Kainji National Park
|Kainji National Park|
|Location||Niger State and Kwara State, Nigeria|
|Area||5,340.82 km2 (2,062.10 sq mi)|
Kainji National Park is a national park in Niger State and Kwara State, Nigeria. Established in 1978, it covers an area of about 5,341 km2 (2,062 sq mi). The park includes three distinct sectors: a part of the Kainji Lake in which fishing is restricted, the Borgu Game Reserve to the west of the lake, and the Zugurma Game Reserve to the southeast.
Kainji National Park was established in 1978 and is divided into three distinct sectors, the Zugurma Game Reserve, the Borgu Game Reserve and Kainji Lake. Since 2005, the protected area is considered a Lion Conservation Unit together with Yankari National Park. The park is owned by the state and managed by the Federal National Parks Service (FNPS), receiving direct government funding. This means that enforcement actions against poachers can be pursued under national park law and not in the local courts.
The Borgu Game Reserve is mostly made up of savanna forest and has an area of 3,929 km2 (1,517 sq mi), while the Zugurma Game Reserve is smaller, at 1,370 km2 (529 sq mi). The two main parts of the park are separated by the Kainji Lake, a 136 km (85 mi) long reservoir. The Zugurma sector has no access roads and only the Borgu sector is used for tourism.
The southern and western parts of the Borgu Game Reserve drain into the Oli River, a tributary of the Niger River, while the other parts drain directly into the lake via four small rivers. The Zugurma Game Reserve has little drainage; the smaller watercourses dry up during the dry season, but there are a number of permanent waterholes along the Oli River and elsewhere in the park. The Borgu sector consists of undulating hills with some quartzite ridges and ironstone pans, while the Zugurma sector consists of a low plateau, with soils derived from sandstone, much eroded in places. The mean annual rainfall is about 1,100 mm (43 in), with the wet season lasting from May to November and the dry season from December to April.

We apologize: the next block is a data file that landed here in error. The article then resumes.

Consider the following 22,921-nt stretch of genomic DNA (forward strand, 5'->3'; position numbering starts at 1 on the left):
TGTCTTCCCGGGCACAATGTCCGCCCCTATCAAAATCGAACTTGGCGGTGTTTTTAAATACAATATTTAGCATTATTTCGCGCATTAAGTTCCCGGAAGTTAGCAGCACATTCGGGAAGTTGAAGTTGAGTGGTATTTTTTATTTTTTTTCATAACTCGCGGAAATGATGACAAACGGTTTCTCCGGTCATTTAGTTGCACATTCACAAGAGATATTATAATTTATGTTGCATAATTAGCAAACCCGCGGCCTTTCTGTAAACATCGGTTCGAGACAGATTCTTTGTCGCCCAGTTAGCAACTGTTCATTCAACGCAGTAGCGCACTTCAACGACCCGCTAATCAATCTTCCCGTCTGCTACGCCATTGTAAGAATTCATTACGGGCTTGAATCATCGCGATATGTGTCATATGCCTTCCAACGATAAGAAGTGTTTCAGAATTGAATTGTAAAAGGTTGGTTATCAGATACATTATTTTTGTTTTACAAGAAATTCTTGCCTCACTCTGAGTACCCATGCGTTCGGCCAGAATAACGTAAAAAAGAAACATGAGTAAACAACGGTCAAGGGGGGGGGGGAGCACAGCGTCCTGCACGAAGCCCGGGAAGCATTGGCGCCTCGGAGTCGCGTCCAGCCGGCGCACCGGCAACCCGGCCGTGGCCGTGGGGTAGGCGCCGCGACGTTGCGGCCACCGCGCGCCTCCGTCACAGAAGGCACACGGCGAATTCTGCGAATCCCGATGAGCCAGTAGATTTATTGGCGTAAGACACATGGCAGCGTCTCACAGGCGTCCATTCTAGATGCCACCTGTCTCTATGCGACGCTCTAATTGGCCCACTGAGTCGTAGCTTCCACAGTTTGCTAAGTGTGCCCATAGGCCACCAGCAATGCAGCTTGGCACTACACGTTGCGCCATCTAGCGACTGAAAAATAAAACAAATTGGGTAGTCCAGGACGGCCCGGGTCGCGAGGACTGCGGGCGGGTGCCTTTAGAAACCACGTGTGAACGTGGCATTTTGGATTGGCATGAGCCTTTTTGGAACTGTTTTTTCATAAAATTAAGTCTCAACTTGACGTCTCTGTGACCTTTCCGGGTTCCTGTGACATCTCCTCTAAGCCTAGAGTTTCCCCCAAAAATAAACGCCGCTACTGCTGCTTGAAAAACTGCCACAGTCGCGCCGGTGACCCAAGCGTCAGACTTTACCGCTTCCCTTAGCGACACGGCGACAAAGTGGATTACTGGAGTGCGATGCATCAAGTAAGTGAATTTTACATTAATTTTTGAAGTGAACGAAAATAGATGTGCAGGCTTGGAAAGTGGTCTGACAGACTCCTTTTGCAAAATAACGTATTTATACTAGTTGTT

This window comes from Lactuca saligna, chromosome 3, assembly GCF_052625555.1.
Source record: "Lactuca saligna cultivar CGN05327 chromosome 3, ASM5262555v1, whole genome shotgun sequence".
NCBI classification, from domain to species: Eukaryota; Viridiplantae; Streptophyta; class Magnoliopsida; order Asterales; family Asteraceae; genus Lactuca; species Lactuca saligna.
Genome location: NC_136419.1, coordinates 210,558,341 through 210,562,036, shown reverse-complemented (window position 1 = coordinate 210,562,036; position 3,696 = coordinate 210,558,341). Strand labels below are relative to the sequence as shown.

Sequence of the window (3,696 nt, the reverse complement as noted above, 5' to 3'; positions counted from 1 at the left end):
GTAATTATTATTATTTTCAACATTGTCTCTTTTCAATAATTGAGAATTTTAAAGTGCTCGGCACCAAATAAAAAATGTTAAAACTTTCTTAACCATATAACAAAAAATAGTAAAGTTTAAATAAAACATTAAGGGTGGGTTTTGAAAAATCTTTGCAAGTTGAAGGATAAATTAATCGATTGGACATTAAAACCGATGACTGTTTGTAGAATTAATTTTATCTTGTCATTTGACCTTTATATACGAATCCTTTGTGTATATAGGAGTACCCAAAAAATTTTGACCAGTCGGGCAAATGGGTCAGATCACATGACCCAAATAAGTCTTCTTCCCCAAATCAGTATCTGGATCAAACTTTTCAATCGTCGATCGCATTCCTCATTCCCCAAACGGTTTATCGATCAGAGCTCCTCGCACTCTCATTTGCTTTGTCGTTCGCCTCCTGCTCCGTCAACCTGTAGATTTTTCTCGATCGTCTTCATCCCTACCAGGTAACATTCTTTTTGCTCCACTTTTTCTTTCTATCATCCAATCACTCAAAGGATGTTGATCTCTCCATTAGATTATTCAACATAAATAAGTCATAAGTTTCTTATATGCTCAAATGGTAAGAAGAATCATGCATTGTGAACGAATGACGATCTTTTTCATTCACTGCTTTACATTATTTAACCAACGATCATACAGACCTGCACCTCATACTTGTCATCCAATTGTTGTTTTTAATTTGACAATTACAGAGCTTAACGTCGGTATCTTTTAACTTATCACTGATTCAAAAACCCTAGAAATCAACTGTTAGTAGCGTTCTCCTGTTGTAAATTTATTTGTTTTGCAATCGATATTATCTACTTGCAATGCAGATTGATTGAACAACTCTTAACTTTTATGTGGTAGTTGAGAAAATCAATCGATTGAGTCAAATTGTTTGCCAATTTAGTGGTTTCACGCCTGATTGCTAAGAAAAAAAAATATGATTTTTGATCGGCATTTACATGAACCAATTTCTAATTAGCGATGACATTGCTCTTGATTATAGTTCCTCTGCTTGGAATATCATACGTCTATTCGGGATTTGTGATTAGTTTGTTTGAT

The savanna woodland of the Borgu sector is dominated by Burkea africana, Terminalia avicennioides and Detarium microcarpum. Below the quartzite ridges Isoberlinia tomentosa predominates, and further down the hillsides on the relatively dry lower slopes are stands of Diospyros mespiliformis, with an understory of Polysphaeria orbuscula. Terminalia macroptera occurs on moist savannas and Isoberlinia doka is found on higher ground in ironstone areas. In the Zugurma sector the tree cover is typical of the Guinean forest-savanna mosaic although this area is overgrazed and eroded, and the main woodland is besides the watercourses and waterholes. Common trees here include Afzelia africana, Daniella oliveri, Pterocarpus erinaceus, Terminalia schimperiana, Parkia clappertoniana, Vitellaria paradoxa, Detarium microcarpum, Isoberlinia doka, Uapaca togoensis and Khaya senegalensis.
65 mammal species, 350 species of birds, and 30 species of reptiles and amphibians have been recorded in the park. These include lion, leopard, caracal, elephant and African manatee, numerous species of antelope, hippopotamus, African wild dog, honey badger, cheetah, Senegal bushbaby, many species of monkey, and African clawless otter. Reptiles include the Nile crocodile, West African slender-snouted crocodile, four turtle species, Nile monitor, savannah monitor, other lizards and snakes, and 12 amphibian species. There are 82 species of fish in Lake Kainji. The fauna of the Zugurma sector is less varied than of the Borgu sector because of poor drainage, overgrazing by cattle, poor quality vegetation and extensive poaching.
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- "Kainji National Park". Federal Republic of Nigeria. Retrieved 11 May 2019.
- IUCN Cat Specialist Group (2006). Conservation Strategy for the Lion West and Central Africa. Yaounde, Cameroon: IUCN.
- Williams, Lizzie (2008). Nigeria: The Bradt Travel Guide. Bradt Travel Guides. pp. 45–47. ISBN 978-1-84162-239-2.
- "Kainji Lake National Park". BirdLife International. Retrieved 7 June 2019.
- "Wetland wildlife resources of Nigeria". FAO. Retrieved 12 May 2019.